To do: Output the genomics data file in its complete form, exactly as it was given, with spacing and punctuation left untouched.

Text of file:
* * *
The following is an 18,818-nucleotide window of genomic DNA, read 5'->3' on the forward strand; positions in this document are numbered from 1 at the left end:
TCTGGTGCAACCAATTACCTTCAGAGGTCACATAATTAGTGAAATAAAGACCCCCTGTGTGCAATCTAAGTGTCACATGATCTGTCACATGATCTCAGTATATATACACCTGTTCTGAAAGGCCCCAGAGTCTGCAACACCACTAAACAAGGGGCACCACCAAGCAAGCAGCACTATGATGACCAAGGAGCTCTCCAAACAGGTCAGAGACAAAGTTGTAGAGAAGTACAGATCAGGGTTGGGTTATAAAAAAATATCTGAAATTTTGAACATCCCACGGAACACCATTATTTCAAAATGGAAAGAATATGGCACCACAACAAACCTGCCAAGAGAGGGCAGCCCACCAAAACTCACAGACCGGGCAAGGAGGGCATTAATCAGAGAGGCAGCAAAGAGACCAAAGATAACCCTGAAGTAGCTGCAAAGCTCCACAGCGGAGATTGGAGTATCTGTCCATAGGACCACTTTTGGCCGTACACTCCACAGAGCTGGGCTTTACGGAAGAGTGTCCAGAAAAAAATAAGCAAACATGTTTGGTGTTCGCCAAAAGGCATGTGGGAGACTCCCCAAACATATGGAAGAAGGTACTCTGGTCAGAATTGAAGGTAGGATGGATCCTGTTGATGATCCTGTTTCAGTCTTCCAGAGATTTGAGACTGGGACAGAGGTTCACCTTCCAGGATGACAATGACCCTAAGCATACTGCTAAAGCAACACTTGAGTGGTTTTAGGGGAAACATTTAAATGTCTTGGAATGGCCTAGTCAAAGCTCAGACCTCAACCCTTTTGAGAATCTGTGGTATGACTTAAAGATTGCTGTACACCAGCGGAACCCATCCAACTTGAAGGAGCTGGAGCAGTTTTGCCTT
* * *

The following is an 18,818-nucleotide window of genomic DNA, read 5'->3' on the forward strand; positions in this document are numbered from 1 at the left end:
TCTGGTGCAACCAATTACCTTCAGAGGTCACATAATTAGTGAAATAAAGACCCCCTGTGTGCAATCTAAGTGTCACATGATCTGTCACATGATCTCAGTATATATACACCTGTTCTGAAAGGCCCCAGAGTCTGCAACACCACTAAACAAGGGGCACCACCAAGCAAGCAGCACTATGATGACCAAGGAGCTCTCCAAACAGGTCAGAGACAAAGTTGTAGAGAAGTACAGATCAGGGTTGGGTTATAAAAAAATATCTGAAATTTTGAACATCCCACGGAACACCATTATTTCAAAATGGAAAGAATATGGCACCACAACAAACCTGCCAAGAGAGGGCAGCCCACCAAAACTCACAGACCGGGCAAGGAGGGCATTAATCAGAGAGGCAGCAAAGAGACCAAAGATAACCCTGAAGTAGCTGCAAAGCTCCACAGCGGAGATTGGAGTATCTGTCCATAGGACCACTTTTGGCCGTACACTCCACAGAGCTGGGCTTTACGGAAGAGTGTCCAGAAAAAAATAAGCAAACATGTTTGGTGTTCGCCAAAAGGCATGTGGGAGACTCCCCAAACATATGGAAGAAGGTACTCTGGTCAGAATTGAAGGTAGGATGGATCCTGTTGATGATCCTGTTTCAGTCTTCCAGAGATTTGAGACTGGGACAGAGGTTCACCTTCCAGGATGACAATGACCCTAAGCATACTGCTAAAGCAACACTTGAGTGGTTTTAGGGGAAACATTTAAATGTCTTGGAATGGCCTAGTCAAAGCTCAGACCTCAACCCTTTTGAGAATCTGTGGTATGACTTAAAGATTGCTGTACACCAGCGGAACCCATCCAACTTGAAGGAGCTGGAGCAGTTTTGCCTT